Editor’s note: This story is part of our 2022 PharmaVoice 100 feature.
After years of working in clinical research, Adrelia Allen decided she could no longer ignore the lack of diversity around her — not just among her colleagues and peers, but among the patients in Merck & Co.’s studies. And after her own family’s healthcare experiences became her “greatest motivation for improving clinical trial access and inclusion for underrepresented patients,” she decided in 2018 that she’d had enough.
Armed with her background as a pharmacist and years of working in the field, Allen put her clinical project management skills to the test and presented a compelling case to Merck execs about why diversity had to be at the forefront of clinical research going forward. Her efforts kickstarted a new initiative that would propel more inclusion and diversity at the pharma giant.
According to her nominator, “[Allen] has worked relentlessly to make this vision a reality for Merck. She integrated herself into the company’s diversity initiative efforts and helped the company recognize both the medical need and scientific benefit of increasing diversity in our clinical trials.
“With the support of her manager, she began to engage with large clinical research institutions to learn about the communities that they served,” her nominator continues. “[Allen] compiled all of her field learnings into proposed diversity action plans that she presented to Merck’s leadership.”
In 2021, Allen was named director of the newly launched Clinical Trial Diversity team leading a group of diversity program leads and coordinators to bring the vision to life.
Today, the team develops communication tools for clinical investigators and provides resources that are culturally and socially in tune with the patient groups they serve.
“[Allen] and her team also assisted in the development of a novel ‘dashboard’ for use by clinical trial teams,” her nominator adds. “This dashboard provides real-time data to help improve diversity awareness during clinical trial enrollment and census population. The dashboard allows clinical teams to analyze and make more informed site selection decisions to help increase patient diversity across clinical trials and programs.”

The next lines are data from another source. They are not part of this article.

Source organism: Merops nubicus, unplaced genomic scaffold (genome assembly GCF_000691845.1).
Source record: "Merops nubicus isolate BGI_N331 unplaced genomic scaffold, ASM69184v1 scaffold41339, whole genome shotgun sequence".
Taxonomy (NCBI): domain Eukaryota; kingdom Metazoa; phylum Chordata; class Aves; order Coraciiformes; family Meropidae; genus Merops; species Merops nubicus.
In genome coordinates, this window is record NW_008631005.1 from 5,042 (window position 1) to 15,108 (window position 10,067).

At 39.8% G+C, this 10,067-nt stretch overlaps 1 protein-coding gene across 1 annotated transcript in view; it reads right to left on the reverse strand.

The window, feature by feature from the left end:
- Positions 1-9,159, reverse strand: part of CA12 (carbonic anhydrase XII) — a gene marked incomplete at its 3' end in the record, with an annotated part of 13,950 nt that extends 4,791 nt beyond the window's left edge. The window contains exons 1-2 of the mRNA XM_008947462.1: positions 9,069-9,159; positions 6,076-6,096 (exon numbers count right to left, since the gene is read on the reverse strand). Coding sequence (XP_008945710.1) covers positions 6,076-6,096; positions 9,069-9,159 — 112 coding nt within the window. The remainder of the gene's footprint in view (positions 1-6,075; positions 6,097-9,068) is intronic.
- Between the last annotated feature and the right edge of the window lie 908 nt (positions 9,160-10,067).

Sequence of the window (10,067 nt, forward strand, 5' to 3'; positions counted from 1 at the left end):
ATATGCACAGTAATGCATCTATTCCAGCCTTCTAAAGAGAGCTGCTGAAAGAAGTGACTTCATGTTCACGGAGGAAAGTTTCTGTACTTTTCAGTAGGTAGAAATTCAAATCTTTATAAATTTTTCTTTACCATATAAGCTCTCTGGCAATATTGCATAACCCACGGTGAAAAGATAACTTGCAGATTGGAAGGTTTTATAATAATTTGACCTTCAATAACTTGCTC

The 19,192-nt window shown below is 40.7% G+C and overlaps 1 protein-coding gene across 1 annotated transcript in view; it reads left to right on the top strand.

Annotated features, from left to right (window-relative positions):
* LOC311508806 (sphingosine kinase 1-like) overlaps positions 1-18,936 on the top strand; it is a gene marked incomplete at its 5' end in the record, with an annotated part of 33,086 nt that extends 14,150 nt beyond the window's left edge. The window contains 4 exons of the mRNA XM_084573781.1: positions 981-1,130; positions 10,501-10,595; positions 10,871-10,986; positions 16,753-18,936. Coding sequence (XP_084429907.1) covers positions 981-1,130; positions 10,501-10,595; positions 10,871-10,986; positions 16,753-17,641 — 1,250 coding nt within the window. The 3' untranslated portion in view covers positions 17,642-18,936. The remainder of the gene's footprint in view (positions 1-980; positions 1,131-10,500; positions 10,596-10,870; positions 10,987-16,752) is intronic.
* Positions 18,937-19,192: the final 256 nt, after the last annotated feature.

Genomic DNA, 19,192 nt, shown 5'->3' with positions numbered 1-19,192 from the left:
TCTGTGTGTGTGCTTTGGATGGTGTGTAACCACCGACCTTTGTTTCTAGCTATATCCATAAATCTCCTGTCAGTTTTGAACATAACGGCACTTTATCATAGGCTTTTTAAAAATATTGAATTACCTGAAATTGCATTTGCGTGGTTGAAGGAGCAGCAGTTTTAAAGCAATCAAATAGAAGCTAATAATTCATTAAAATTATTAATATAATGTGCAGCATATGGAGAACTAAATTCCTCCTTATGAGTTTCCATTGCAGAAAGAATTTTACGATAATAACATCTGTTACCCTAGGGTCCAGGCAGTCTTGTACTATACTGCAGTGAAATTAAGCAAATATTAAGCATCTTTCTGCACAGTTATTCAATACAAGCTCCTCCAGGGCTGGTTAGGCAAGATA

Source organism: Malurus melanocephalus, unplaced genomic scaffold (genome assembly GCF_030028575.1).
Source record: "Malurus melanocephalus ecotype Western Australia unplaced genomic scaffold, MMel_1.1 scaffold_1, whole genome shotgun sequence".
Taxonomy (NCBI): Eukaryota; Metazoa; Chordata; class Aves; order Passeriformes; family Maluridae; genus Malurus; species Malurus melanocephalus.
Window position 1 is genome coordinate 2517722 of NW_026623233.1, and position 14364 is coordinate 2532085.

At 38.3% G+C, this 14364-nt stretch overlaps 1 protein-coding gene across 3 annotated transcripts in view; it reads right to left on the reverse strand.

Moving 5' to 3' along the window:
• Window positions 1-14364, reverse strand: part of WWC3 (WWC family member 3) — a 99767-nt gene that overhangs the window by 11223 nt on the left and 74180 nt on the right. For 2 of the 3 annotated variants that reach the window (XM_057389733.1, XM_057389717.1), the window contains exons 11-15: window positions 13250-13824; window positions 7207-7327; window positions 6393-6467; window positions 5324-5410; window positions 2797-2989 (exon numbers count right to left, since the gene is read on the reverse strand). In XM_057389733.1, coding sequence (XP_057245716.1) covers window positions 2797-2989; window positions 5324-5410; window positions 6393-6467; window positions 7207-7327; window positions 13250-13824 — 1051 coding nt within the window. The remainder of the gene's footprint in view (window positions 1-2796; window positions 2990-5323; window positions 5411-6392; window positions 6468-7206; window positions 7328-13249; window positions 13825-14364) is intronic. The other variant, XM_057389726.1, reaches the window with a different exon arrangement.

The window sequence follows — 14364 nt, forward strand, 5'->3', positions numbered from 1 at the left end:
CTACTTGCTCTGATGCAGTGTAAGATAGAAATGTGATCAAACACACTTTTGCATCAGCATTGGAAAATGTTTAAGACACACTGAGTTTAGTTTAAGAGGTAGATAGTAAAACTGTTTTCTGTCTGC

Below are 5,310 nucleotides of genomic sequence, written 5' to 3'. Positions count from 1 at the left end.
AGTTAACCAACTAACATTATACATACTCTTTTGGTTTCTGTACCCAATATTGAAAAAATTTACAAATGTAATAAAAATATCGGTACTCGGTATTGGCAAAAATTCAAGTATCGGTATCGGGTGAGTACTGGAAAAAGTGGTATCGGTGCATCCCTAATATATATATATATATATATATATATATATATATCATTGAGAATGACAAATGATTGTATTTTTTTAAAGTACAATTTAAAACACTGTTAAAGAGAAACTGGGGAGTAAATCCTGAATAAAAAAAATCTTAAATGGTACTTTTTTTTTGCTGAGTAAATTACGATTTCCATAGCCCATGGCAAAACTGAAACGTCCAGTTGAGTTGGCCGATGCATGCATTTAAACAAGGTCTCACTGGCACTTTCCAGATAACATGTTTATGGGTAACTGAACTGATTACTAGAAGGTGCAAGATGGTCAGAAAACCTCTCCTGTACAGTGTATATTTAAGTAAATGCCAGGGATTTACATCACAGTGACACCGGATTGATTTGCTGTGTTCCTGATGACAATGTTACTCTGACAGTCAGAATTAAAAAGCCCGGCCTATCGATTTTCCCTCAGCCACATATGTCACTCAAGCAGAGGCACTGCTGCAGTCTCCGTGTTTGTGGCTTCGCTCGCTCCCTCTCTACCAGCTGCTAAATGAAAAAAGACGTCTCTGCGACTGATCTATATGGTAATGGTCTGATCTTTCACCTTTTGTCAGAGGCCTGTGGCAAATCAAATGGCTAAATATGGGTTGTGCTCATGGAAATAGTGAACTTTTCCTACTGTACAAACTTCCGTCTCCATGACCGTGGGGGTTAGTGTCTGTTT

Colleagues say Allen and the Clinical Trial Diversity team have only “touched the surface of possibilities as we grow closer each day to our goal of inclusivity and leaving no patient behind.”
“We must act with intention to address the barriers and social determinants of health that limit access to clinical research and novel medicines or vaccines.”
Senior director, clinical trial patient diversity, Merck & Co.
Beyond Merck, Allen generously shares her experiences and insights on the various barriers that impede access for diverse patients by serving on committees aimed at bridging the gap for clinical trial diversity.
Here, Allen shares the leadership skills she honed during the pandemic, what her blue ocean looks like for trial diversity and the trend she’s following most closely.
PharmaVoice: What new leadership skill did you acquire over the past two years that you will continue to bring forward?